29 Sep 2021 |
Research article |
A Promising New Injectable Therapy for Back Pain
Atma Adoungotchodo won the final at the ACFAS competition, Ma thèse en 180 secondes (in French only).
Purchased on istockphoto.com.
Injectable therapies for the treatment of intervertebral disc degeneration are gaining a lot of interest. However, they often require the use of an injectable scaffold that will mechanically reinforce the degenerated disc. Moreover, the scaffold will provide to the encapsulated cells a three-dimensional support, essential for cell survival and the production of the components needed to restore the biomechanical properties of the tissue. Our team recently developed an injectable chitosan hydrogel with properties suitable for this application. The present study evaluated the benefits of adding gelatin and Link N—two molecules known to improve disc cell activity to accelerate the disc regeneration process.
Intervertebral Disc Degeneration
Back pain is a major public health problem, affecting up to 80% of the world’s population at least once in their lifetime. Intervertebral discCartilaginous structure between the vertebrae degeneration (IVDD) is one of the major causes of this dysfunction . When pain medication is no longer effective, the only treatment options available are the highly invasive and short-term effective surgical techniques. Current research is underway to develop injectable therapies that can stimulate disc repair. These therapies typically require cells and bioactive agents embedded in an injectable scaffold to stimulate cell matrix production required for tissue repair.
The injectable scaffold will mechanically strengthen the degenerated IVD, providing a three-dimensional environment for cell survival and activity. In this regard, it must meet precise specifications such as a native-like mechanical behavior and adequate tissue biocompatibility.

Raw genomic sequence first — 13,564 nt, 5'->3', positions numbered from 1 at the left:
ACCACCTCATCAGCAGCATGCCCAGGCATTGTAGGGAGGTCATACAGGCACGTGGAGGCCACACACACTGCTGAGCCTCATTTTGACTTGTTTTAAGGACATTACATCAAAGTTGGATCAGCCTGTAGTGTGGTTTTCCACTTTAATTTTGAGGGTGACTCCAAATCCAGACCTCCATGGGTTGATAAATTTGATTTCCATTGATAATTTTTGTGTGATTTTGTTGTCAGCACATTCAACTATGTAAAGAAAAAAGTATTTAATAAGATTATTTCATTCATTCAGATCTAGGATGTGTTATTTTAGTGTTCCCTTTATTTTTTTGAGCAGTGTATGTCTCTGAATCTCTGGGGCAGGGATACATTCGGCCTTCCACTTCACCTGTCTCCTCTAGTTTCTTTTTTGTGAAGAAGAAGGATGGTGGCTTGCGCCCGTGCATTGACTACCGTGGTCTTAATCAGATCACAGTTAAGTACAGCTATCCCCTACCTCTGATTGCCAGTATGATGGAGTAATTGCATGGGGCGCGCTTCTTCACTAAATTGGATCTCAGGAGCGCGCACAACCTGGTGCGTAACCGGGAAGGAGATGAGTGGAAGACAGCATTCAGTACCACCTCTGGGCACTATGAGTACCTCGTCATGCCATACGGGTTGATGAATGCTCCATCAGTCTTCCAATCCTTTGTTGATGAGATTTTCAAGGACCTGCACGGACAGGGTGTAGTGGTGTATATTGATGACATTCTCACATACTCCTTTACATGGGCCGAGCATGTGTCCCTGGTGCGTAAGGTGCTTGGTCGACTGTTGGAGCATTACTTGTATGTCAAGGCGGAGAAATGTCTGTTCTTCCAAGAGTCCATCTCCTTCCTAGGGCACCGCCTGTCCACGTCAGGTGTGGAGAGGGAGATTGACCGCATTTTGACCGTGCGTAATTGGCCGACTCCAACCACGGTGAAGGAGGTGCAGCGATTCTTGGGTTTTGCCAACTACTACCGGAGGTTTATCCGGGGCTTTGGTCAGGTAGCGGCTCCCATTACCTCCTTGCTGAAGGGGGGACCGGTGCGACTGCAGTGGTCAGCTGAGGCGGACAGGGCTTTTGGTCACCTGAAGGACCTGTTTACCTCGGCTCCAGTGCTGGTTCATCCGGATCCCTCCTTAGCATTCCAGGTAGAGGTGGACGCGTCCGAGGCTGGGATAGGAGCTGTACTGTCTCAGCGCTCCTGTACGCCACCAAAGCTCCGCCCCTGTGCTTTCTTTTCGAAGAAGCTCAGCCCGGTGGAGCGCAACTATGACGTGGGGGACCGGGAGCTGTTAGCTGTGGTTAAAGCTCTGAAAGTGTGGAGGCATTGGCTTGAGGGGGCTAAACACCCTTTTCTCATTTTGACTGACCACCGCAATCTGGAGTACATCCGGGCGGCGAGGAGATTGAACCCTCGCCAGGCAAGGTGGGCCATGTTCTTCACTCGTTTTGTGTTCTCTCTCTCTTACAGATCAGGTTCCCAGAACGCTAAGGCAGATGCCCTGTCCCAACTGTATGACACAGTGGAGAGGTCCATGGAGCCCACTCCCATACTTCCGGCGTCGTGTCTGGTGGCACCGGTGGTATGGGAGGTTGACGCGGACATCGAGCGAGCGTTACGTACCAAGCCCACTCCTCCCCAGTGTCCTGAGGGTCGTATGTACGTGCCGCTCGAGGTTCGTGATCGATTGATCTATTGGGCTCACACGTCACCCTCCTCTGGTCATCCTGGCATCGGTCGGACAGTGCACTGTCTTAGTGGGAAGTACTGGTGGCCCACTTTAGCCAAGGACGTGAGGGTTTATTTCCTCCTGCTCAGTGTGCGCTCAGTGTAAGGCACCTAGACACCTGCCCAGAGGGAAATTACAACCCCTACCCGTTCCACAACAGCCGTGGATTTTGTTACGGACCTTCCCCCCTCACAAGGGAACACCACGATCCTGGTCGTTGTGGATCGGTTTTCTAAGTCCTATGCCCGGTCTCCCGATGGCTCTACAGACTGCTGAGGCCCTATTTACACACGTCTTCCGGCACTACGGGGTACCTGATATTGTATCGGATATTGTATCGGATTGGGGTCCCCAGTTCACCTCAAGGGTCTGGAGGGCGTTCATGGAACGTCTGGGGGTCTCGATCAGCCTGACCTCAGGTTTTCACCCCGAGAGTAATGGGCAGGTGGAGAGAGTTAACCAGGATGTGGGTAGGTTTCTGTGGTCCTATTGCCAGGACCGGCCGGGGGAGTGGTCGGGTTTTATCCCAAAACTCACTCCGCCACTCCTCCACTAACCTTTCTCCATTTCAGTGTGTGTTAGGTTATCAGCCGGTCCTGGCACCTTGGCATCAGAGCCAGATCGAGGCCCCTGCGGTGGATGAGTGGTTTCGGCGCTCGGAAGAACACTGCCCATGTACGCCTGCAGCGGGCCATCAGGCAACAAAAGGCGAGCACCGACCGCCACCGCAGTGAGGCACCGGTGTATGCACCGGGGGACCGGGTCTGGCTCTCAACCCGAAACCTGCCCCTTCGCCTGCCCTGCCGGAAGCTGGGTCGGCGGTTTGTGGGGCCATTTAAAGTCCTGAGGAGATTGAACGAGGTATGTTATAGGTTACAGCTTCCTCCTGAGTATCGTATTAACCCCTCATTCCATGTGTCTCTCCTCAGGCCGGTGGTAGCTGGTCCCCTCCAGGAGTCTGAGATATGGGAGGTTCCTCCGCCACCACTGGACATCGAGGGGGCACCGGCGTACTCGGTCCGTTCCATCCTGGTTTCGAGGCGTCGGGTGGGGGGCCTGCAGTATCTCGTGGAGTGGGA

Strategies to Increase Glycosaminoglycan Production
We have previously developed an injectable thermosensitive hydrogel that fills these requirements. . The scaffold consists of chitosan and gelling agents, β-glycerophosphate (BGP) and sodium hydrogen carbonate (SHC). The hydrogel is a liquid at room temperature, favouring cell encapsulation and gels rapidly at body temperature (37 °C), presenting nucleus pulposus (NP)-like mechanical properties. Additionally, the encapsulated cells in the hydrogel were able to survive and produce the disc components necessary for its regeneration, notably proteoglycans (measured as glycosaminoglycans (GAGs)), which play a major role in maintaining the mechanical properties of the disc.
However, the content of GAGs produced by the cells in 14 days of culture was suboptimal, compared to that observed in healthy native tissue. The objective of the present study was therefore to develop strategies to improve the activity of encapsulated cells. To this end, two different avenues were investigated.
First, gelatin was added to the hydrogel. Gelatin is known to improve cell adhesion, which could increase cell activity . Second, Link N, a peptide naturally present in the disc and known to stimulate cell activity, was added to the culture medium .
Methods to Evaluate the Effect of Gelatin and Link N
First, the impacts of gelatin and Link N were evaluated separately. Chitosan hydrogels were prepared by mixing a chitosan or chitosan/gelatin solutionChitosan powder mixed with acetic acid with a solution of gelling agents (SHC and BGP) and a suspension of bovine NP cells. The impact of gelatin on cell activity and the mechanical properties of the gel were evaluated.
Then, the effect of Link N was determined by characterizing the production of proteoglycan by encapsulated cells in the chitosan hydrogel (without gelatin) cultured in normal or degenerative medium. The normal medium is a commercially available medium that simulates the biochemical compositionPhysiological pH, hyper osmolarity of a healthy disc whereas the degenerative medium replicates the aggressive environmentLower pH and osmolarity, presence of minerals and inflammatory factors of a degenerative disc.